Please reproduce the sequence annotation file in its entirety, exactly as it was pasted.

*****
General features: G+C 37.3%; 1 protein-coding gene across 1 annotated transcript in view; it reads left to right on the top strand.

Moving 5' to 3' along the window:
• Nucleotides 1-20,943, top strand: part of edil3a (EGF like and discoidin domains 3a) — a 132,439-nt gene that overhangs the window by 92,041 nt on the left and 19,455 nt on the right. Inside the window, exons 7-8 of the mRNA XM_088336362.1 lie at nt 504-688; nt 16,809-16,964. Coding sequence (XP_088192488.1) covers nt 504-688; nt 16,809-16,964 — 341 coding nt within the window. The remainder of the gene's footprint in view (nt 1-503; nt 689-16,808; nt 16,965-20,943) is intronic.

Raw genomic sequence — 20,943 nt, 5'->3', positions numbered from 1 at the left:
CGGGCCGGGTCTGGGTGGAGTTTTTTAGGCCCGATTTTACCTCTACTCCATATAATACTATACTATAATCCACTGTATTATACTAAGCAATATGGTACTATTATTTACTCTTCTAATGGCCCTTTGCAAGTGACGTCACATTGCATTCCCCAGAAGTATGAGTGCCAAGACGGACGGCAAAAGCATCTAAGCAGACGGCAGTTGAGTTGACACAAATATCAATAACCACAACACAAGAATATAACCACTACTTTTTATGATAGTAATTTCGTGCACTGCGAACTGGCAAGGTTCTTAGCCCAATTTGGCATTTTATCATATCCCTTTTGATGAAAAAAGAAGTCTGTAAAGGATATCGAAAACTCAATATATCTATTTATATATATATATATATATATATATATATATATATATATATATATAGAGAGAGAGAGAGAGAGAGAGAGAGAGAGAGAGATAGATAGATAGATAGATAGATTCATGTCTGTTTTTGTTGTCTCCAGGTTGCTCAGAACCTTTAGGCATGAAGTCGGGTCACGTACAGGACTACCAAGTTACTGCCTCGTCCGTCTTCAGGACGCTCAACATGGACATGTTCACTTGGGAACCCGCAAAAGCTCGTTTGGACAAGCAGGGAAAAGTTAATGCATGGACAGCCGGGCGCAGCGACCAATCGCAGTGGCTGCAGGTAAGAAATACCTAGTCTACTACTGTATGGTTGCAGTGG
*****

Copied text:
General features: G+C 37.3%; 1 protein-coding gene across 1 annotated transcript in view; it reads left to right on the top strand.

Moving 5' to 3' along the window:
• Nucleotides 1-20,943, top strand: part of edil3a (EGF like and discoidin domains 3a) — a 132,439-nt gene that overhangs the window by 92,041 nt on the left and 19,455 nt on the right. Inside the window, exons 7-8 of the mRNA XM_088336362.1 lie at nt 504-688; nt 16,809-16,964. Coding sequence (XP_088192488.1) covers nt 504-688; nt 16,809-16,964 — 341 coding nt within the window. The remainder of the gene's footprint in view (nt 1-503; nt 689-16,808; nt 16,965-20,943) is intronic.

Raw genomic sequence — 20,943 nt, 5'->3', positions numbered from 1 at the left:
CGGGCCGGGTCTGGGTGGAGTTTTTTAGGCCCGATTTTACCTCTACTCCATATAATACTATACTATAATCCACTGTATTATACTAAGCAATATGGTACTATTATTTACTCTTCTAATGGCCCTTTGCAAGTGACGTCACATTGCATTCCCCAGAAGTATGAGTGCCAAGACGGACGGCAAAAGCATCTAAGCAGACGGCAGTTGAGTTGACACAAATATCAATAACCACAACACAAGAATATAACCACTACTTTTTATGATAGTAATTTCGTGCACTGCGAACTGGCAAGGTTCTTAGCCCAATTTGGCATTTTATCATATCCCTTTTGATGAAAAAAGAAGTCTGTAAAGGATATCGAAAACTCAATATATCTATTTATATATATATATATATATATATATATATATATATATATATATATAGAGAGAGAGAGAGAGAGAGAGAGAGAGAGAGAGATAGATAGATAGATAGATAGATTCATGTCTGTTTTTGTTGTCTCCAGGTTGCTCAGAACCTTTAGGCATGAAGTCGGGTCACGTACAGGACTACCAAGTTACTGCCTCGTCCGTCTTCAGGACGCTCAACATGGACATGTTCACTTGGGAACCCGCAAAAGCTCGTTTGGACAAGCAGGGAAAAGTTAATGCATGGACAGCCGGGCGCAGCGACCAATCGCAGTGGCTGCAGGTAAGAAATACCTAGTCTACTACTGTATGGTTGCAGTGG